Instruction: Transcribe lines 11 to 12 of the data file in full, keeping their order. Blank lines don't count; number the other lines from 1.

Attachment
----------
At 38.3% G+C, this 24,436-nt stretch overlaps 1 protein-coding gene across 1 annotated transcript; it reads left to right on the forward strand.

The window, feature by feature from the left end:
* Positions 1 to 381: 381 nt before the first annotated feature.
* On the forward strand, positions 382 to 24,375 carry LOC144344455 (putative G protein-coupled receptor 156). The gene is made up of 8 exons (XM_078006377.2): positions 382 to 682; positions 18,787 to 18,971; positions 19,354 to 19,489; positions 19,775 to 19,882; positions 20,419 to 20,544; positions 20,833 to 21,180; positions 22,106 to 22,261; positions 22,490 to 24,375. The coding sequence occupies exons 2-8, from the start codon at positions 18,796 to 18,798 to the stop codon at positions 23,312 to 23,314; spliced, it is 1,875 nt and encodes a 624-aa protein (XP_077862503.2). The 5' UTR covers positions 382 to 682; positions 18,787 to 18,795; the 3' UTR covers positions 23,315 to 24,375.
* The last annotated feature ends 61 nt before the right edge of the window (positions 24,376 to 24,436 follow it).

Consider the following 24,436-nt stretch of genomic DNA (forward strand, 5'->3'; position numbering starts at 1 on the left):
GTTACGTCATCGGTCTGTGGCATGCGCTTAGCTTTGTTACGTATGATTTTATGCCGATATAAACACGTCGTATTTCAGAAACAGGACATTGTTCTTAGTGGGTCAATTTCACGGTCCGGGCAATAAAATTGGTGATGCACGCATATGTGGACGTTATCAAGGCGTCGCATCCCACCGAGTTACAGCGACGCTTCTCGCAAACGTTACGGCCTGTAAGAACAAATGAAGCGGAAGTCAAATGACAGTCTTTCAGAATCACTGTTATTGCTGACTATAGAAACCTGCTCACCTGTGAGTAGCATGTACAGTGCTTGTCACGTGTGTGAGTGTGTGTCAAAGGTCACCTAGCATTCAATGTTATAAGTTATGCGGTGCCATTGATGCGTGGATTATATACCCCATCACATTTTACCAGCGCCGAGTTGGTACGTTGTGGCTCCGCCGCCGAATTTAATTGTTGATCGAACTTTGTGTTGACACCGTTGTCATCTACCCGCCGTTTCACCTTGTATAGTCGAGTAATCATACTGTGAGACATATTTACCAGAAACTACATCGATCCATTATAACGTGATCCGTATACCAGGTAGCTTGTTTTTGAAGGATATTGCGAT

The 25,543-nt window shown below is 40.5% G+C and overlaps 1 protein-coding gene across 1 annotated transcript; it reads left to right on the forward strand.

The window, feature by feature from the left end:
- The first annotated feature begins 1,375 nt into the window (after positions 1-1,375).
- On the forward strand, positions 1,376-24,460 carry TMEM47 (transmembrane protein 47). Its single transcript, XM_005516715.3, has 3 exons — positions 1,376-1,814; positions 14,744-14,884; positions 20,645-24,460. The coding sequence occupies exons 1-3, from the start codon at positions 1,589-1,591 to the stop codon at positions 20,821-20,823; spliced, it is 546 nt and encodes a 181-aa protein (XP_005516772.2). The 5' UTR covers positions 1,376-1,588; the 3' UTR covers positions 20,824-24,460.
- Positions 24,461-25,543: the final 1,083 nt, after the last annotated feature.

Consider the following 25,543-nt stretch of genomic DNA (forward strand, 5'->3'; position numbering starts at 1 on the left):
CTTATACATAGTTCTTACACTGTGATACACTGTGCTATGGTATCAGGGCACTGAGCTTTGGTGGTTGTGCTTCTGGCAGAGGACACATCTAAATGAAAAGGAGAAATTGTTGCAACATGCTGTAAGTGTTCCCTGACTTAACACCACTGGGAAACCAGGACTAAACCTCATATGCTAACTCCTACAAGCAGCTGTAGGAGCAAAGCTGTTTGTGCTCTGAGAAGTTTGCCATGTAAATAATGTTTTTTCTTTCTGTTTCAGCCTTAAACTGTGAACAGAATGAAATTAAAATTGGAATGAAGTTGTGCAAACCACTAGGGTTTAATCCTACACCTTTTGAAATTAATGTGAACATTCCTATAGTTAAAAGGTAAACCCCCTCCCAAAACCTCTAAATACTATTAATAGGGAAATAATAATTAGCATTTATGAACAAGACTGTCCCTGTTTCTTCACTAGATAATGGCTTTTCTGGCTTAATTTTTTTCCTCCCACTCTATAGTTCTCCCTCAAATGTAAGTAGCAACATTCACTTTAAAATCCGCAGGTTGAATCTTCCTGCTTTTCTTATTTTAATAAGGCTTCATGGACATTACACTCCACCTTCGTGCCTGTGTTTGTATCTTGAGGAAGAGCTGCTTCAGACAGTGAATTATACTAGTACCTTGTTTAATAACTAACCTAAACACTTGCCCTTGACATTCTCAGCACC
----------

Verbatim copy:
- On the forward strand, positions 1,376-24,460 carry TMEM47 (transmembrane protein 47). Its single transcript, XM_005516715.3, has 3 exons — positions 1,376-1,814; positions 14,744-14,884; positions 20,645-24,460. The coding sequence occupies exons 1-3, from the start codon at positions 1,589-1,591 to the stop codon at positions 20,821-20,823; spliced, it is 546 nt and encodes a 181-aa protein (XP_005516772.2). The 5' UTR covers positions 1,376-1,588; the 3' UTR covers positions 20,824-24,460.
- Positions 24,461-25,543: the final 1,083 nt, after the last annotated feature.